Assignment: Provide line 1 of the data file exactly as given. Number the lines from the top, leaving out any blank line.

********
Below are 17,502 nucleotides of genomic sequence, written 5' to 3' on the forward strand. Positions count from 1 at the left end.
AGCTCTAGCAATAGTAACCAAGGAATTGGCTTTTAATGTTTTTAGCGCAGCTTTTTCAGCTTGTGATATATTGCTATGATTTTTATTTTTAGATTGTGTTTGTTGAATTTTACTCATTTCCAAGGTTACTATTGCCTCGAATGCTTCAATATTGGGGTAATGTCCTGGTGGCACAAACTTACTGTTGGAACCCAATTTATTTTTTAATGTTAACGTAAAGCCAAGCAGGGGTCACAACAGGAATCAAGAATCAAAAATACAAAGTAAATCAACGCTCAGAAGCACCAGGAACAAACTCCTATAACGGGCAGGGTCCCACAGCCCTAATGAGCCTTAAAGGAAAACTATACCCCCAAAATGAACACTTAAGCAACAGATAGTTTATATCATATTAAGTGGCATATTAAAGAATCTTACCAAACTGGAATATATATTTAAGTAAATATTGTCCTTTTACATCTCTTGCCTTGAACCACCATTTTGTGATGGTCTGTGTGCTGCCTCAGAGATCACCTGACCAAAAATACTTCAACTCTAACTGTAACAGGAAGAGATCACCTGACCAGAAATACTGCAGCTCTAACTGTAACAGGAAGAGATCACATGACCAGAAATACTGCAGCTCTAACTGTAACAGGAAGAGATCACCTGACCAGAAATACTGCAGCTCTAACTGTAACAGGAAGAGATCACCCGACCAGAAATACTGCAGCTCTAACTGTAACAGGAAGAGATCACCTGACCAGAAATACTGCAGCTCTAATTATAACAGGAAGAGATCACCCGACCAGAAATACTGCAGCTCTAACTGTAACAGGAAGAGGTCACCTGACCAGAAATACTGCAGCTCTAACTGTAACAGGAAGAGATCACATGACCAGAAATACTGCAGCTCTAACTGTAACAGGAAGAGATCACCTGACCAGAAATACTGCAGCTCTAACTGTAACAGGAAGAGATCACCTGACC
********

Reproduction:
Below are 17,502 nucleotides of genomic sequence, written 5' to 3' on the forward strand. Positions count from 1 at the left end.